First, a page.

Everyone knows that breathing is essential to life. Life begins when we inhale our first breath and ends when we exhale our last breath. It’s an autonomic function we seldom think about. It’s also something that most fibromyalgia patients, as well as many other chronic pain patients, do not do correctly. People in pain will often hold their breath for short periods of time without even realizing it. And when they do breathe, they frequently have a very shallow, disordered breathing pattern. While this is probably an unconscious protective reaction to pain, it can actually increase the level of pain as well as worsening other fibromyalgia symptoms . Proper vs. Improper Breathing Breathing affects virtually every part of the body. It oxygenates the body, revitalizing organs, cells and tissues. Breathing properly: Fuels energy production Improves focus and concentration Eliminates toxins Strengthens ...
When you're short of breath, it's hard or uncomfortable for you to take in the oxygen your body needs. You may feel as if you're not getting enough air. Sometimes mild breathing problems are from a stuffy nose or strenuous exercise.
Many conditions can make you feel short of breath. Lung conditions such as asthma, emphysema, or pneumonia cause breathing difficulties. Heart disease can make you feel breathless if your heart cannot pump enough blood to supply oxygen to your body and stress caused by anxiety can make it hard for you to breathe.
Several breast cancer treatments may cause breathing problems or shortness of breath:
some hormonal therapies:
Femara (chemical name: letrozole)
Evista (chemical name: raloxifene)
Fareston (chemical name: toremifene)
Faslodex (chemical name: fulvestrant)
Herceptin (chemical name: trastuzumab), a targeted therapy
Tykerb (chemical name: lapatinib), a targeted therapy
A number of pain medications, such as...
The use of narcotic drugs such as opioids has been up and down over the years. Concern about dependence and addiction led to tighter controls on their long-term use. But an increase in support for their use in the late 1990s brought the debate back out into the open. As a result, there was a rash of studies done using opioids for chronic pain problems. In this report, the issues are reviewed and the results of recent randomized-controlled trials (RCTs) are presented. Most of the studies done were with arthritic patients and people with neuropathic (nerve-related) pain. There had been some belief that opioids couldn't treat neuropathic conditions effectively. The studies all showed that opioids do, indeed, control pain in all conditions tested. But it should be noted that the studies were short-term and the doses used were moderate. Although pain was well-controlled, this did not always translate into improved function. Function was defined differently in various studies but included mot...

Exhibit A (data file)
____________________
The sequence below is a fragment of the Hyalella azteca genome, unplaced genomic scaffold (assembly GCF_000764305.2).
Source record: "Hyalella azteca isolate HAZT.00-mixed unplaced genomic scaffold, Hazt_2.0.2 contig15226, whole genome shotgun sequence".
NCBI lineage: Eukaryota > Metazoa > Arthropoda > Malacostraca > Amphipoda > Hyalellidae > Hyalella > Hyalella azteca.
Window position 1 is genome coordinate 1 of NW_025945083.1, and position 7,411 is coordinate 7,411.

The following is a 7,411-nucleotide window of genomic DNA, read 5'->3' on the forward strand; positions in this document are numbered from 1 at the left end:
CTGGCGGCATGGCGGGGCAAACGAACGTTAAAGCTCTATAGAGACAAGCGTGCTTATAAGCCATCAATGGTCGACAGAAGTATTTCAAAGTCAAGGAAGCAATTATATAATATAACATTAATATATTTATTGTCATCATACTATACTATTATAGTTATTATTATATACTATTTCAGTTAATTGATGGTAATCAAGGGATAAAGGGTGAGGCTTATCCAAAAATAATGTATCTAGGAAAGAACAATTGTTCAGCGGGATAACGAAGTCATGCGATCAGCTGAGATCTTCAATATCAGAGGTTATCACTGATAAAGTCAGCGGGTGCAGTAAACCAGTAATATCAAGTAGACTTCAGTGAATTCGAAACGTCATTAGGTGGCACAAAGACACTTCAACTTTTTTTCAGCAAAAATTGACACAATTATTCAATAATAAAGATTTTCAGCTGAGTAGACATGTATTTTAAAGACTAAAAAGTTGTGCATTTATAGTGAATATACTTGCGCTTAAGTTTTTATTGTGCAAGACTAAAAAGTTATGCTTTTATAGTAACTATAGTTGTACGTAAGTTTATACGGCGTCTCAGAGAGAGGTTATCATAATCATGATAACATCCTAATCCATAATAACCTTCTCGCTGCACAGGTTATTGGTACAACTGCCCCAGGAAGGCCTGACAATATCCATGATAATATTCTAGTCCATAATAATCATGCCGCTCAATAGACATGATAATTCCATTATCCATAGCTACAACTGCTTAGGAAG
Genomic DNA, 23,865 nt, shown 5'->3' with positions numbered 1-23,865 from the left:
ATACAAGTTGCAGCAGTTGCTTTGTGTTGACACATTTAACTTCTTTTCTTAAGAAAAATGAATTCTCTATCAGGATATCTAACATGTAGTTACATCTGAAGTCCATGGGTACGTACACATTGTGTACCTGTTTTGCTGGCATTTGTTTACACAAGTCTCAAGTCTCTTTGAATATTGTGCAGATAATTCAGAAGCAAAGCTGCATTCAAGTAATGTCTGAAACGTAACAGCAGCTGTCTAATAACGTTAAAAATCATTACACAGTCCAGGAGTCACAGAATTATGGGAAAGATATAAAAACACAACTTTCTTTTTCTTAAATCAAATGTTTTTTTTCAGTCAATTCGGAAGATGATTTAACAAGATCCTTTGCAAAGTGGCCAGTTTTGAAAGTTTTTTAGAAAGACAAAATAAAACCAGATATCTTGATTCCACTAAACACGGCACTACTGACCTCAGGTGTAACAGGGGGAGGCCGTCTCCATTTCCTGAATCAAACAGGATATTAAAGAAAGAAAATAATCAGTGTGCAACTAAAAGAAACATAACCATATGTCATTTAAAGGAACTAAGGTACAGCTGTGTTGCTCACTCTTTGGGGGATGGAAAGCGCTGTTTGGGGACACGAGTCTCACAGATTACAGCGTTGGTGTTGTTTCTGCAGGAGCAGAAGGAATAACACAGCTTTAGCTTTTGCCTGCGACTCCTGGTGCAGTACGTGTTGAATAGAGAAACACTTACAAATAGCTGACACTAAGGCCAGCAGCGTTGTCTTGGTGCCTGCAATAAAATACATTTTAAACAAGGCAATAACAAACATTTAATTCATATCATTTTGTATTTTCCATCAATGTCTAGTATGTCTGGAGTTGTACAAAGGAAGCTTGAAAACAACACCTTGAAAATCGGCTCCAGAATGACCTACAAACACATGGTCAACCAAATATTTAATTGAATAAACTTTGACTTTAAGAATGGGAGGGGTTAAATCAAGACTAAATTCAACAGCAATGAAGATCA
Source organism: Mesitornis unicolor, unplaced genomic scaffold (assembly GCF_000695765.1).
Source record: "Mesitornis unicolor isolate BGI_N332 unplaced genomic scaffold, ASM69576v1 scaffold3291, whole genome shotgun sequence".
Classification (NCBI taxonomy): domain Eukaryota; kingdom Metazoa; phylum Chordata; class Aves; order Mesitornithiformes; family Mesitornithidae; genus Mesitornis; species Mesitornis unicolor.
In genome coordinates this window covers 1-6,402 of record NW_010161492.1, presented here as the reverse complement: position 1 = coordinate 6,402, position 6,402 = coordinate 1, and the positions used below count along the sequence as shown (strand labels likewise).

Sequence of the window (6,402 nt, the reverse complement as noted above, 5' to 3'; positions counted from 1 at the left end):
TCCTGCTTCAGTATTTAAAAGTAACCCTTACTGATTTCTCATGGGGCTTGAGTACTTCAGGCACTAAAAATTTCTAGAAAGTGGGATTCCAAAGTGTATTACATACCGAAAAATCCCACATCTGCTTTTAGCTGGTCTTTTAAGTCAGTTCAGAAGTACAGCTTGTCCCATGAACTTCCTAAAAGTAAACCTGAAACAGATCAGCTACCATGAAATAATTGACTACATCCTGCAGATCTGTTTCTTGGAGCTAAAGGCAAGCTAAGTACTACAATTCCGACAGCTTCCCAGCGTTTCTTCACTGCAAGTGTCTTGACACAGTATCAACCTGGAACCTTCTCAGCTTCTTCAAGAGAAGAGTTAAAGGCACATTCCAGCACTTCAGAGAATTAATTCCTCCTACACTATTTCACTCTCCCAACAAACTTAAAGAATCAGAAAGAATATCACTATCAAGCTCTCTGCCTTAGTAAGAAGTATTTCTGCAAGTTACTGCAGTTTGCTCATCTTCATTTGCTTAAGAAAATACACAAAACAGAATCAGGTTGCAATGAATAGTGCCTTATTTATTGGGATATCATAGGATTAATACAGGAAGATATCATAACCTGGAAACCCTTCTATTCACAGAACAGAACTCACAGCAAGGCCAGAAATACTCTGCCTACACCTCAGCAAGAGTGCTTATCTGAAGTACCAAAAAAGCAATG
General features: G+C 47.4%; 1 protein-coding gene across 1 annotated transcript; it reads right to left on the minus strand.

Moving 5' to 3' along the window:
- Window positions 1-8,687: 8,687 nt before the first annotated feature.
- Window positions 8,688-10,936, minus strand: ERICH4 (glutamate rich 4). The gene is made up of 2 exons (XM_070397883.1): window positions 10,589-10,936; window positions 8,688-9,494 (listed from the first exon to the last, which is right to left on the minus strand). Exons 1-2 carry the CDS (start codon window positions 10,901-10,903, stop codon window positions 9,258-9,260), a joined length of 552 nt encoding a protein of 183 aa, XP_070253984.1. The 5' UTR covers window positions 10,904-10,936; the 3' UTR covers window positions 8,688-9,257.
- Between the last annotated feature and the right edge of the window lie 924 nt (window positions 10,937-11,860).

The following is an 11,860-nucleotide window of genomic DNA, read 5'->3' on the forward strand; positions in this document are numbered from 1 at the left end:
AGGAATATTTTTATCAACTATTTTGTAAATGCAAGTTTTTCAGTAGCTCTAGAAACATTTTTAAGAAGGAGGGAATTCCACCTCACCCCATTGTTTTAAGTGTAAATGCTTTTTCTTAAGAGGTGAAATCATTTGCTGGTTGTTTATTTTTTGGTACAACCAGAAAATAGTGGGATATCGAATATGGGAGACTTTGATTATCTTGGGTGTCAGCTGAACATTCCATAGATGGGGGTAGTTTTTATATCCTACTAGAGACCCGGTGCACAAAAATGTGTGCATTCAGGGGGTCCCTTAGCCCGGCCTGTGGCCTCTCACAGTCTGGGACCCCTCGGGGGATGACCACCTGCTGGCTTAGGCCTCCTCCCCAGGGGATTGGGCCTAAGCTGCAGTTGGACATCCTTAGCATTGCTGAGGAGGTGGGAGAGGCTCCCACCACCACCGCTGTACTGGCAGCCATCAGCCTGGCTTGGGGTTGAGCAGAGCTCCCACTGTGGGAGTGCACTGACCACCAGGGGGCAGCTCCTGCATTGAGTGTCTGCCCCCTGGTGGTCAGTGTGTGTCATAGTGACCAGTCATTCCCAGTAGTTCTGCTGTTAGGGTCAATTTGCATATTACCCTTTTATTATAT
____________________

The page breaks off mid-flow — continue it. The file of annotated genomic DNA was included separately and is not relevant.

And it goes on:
You should knowAnswers to your question are meant to provide general health information but should not replace medical advice you receive from a doctor. No answers should be viewed as a diagnosis or recommended treatment for a condition. Content posted by community members does not necessarily reflect the views of Remedy Health Media, which also reserves the right to remove material deemed inappropriate.